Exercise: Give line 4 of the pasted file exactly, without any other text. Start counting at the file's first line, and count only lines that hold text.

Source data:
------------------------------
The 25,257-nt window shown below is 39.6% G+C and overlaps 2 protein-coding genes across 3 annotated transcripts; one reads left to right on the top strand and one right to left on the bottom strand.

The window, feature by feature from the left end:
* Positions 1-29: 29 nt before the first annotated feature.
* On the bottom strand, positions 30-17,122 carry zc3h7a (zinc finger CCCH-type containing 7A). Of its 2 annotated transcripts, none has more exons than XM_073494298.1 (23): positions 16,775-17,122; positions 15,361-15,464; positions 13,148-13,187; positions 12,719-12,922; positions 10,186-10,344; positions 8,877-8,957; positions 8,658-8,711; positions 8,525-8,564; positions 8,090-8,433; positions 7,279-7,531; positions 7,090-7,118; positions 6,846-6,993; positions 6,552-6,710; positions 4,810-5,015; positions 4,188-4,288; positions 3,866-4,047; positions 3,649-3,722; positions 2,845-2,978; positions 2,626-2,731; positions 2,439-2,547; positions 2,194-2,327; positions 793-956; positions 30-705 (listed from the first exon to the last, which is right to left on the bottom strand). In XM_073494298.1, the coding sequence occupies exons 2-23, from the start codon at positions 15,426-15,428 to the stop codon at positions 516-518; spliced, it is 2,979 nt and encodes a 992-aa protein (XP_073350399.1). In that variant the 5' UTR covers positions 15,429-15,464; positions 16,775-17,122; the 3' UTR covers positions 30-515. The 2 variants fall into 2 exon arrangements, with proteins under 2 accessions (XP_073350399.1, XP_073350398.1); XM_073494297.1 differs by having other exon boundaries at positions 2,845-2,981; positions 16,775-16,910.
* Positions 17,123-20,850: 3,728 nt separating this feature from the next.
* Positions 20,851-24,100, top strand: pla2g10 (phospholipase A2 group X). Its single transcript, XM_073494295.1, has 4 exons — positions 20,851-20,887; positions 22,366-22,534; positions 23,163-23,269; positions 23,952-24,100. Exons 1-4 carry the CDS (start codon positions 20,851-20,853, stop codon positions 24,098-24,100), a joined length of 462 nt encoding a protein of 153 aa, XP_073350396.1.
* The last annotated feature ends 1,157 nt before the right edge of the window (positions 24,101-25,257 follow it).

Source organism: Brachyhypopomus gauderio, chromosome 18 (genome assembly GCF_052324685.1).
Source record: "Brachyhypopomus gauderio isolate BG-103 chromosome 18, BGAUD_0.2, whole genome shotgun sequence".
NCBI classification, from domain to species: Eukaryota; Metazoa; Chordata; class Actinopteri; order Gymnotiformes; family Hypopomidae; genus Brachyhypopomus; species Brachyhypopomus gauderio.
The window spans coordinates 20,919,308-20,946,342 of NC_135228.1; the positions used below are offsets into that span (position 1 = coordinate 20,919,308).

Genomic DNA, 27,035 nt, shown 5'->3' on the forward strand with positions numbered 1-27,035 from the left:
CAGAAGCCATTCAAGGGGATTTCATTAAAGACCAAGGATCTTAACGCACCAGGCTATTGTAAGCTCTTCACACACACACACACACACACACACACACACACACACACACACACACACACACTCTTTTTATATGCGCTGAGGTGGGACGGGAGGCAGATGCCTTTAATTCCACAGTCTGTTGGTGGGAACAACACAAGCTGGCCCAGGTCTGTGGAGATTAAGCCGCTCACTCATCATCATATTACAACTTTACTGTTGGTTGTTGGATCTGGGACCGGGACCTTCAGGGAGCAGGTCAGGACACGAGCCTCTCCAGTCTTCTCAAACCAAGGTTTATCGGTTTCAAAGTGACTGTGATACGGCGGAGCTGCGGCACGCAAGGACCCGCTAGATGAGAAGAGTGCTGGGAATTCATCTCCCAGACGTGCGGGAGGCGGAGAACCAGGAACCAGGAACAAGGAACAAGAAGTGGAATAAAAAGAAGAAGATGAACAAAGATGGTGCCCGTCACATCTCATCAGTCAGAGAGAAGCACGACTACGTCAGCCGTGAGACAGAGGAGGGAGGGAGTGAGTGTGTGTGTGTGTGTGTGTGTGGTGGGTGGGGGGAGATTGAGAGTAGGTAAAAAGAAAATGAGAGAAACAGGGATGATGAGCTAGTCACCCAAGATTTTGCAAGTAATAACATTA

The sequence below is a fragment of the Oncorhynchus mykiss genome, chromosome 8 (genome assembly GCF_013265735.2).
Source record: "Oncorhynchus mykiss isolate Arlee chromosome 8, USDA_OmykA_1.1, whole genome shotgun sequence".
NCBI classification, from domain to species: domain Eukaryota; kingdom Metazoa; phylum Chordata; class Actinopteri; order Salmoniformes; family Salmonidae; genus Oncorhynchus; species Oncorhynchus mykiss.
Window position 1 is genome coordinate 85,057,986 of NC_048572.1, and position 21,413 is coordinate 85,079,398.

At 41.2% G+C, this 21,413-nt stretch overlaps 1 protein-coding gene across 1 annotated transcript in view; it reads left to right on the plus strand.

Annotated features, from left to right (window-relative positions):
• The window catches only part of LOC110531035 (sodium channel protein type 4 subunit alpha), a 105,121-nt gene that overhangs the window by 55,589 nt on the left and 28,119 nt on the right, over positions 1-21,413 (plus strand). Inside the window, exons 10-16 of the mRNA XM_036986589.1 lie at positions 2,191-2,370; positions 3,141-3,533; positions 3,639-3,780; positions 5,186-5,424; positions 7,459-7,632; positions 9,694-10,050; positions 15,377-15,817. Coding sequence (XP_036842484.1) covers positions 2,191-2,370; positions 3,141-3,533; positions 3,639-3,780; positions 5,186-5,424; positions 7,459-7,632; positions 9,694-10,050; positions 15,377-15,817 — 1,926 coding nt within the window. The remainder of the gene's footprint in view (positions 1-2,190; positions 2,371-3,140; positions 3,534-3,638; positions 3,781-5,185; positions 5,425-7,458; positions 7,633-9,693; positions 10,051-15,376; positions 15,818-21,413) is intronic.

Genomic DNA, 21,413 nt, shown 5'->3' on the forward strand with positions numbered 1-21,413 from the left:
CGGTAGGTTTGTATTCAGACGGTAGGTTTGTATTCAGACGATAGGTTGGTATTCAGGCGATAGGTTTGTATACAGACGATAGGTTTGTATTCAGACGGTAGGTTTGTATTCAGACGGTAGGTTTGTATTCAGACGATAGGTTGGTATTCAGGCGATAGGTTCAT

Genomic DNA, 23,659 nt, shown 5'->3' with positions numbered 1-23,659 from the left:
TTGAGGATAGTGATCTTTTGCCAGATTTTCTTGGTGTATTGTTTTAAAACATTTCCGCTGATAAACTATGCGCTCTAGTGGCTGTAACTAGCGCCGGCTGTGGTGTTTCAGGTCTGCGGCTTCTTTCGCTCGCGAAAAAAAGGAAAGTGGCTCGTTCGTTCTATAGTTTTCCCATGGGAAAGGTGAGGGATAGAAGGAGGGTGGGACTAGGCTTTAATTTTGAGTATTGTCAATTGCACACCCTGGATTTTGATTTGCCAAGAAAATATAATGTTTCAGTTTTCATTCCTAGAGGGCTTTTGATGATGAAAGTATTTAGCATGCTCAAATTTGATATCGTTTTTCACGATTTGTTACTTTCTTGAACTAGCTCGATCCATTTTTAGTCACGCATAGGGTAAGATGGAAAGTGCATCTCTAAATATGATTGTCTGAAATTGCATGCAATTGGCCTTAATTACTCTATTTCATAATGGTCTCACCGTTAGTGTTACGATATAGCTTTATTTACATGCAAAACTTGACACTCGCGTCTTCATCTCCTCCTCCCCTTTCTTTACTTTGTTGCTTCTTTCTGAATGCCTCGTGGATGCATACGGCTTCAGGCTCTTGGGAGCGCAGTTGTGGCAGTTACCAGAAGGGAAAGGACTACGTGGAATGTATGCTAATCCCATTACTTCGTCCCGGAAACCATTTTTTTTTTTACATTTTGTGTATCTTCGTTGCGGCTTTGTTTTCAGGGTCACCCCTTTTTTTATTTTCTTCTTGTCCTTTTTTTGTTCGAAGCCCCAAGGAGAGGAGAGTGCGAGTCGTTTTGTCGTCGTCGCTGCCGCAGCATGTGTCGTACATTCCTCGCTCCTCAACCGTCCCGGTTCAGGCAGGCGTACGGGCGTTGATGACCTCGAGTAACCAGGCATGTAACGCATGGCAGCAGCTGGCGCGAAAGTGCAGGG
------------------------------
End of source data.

* On the bottom strand, positions 30-17,122 carry zc3h7a (zinc finger CCCH-type containing 7A). Of its 2 annotated transcripts, none has more exons than XM_073494298.1 (23): positions 16,775-17,122; positions 15,361-15,464; positions 13,148-13,187; positions 12,719-12,922; positions 10,186-10,344; positions 8,877-8,957; positions 8,658-8,711; positions 8,525-8,564; positions 8,090-8,433; positions 7,279-7,531; positions 7,090-7,118; positions 6,846-6,993; positions 6,552-6,710; positions 4,810-5,015; positions 4,188-4,288; positions 3,866-4,047; positions 3,649-3,722; positions 2,845-2,978; positions 2,626-2,731; positions 2,439-2,547; positions 2,194-2,327; positions 793-956; positions 30-705 (listed from the first exon to the last, which is right to left on the bottom strand). In XM_073494298.1, the coding sequence occupies exons 2-23, from the start codon at positions 15,426-15,428 to the stop codon at positions 516-518; spliced, it is 2,979 nt and encodes a 992-aa protein (XP_073350399.1). In that variant the 5' UTR covers positions 15,429-15,464; positions 16,775-17,122; the 3' UTR covers positions 30-515. The 2 variants fall into 2 exon arrangements, with proteins under 2 accessions (XP_073350399.1, XP_073350398.1); XM_073494297.1 differs by having other exon boundaries at positions 2,845-2,981; positions 16,775-16,910.